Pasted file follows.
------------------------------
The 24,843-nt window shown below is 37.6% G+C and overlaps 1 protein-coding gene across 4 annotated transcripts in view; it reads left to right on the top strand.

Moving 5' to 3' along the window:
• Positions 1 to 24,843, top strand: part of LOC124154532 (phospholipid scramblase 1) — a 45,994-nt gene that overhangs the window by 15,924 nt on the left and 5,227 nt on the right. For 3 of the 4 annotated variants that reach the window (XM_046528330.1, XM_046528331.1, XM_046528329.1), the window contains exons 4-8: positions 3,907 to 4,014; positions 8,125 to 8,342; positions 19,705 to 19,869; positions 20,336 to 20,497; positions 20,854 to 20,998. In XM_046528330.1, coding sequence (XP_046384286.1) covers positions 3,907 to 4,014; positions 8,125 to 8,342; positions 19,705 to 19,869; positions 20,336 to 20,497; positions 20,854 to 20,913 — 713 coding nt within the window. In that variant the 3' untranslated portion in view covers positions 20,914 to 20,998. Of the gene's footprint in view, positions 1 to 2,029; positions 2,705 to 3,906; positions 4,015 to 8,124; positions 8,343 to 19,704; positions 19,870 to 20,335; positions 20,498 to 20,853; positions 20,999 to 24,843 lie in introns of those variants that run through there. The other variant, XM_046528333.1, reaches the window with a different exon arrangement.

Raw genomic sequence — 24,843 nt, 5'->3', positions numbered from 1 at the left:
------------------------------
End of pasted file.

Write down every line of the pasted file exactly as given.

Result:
The 24,843-nt window shown below is 37.6% G+C and overlaps 1 protein-coding gene across 4 annotated transcripts in view; it reads left to right on the top strand.

Moving 5' to 3' along the window:
• Positions 1 to 24,843, top strand: part of LOC124154532 (phospholipid scramblase 1) — a 45,994-nt gene that overhangs the window by 15,924 nt on the left and 5,227 nt on the right. For 3 of the 4 annotated variants that reach the window (XM_046528330.1, XM_046528331.1, XM_046528329.1), the window contains exons 4-8: positions 3,907 to 4,014; positions 8,125 to 8,342; positions 19,705 to 19,869; positions 20,336 to 20,497; positions 20,854 to 20,998. In XM_046528330.1, coding sequence (XP_046384286.1) covers positions 3,907 to 4,014; positions 8,125 to 8,342; positions 19,705 to 19,869; positions 20,336 to 20,497; positions 20,854 to 20,913 — 713 coding nt within the window. In that variant the 3' untranslated portion in view covers positions 20,914 to 20,998. Of the gene's footprint in view, positions 1 to 2,029; positions 2,705 to 3,906; positions 4,015 to 8,124; positions 8,343 to 19,704; positions 19,870 to 20,335; positions 20,498 to 20,853; positions 20,999 to 24,843 lie in introns of those variants that run through there. The other variant, XM_046528333.1, reaches the window with a different exon arrangement.

Raw genomic sequence — 24,843 nt, 5'->3', positions numbered from 1 at the left: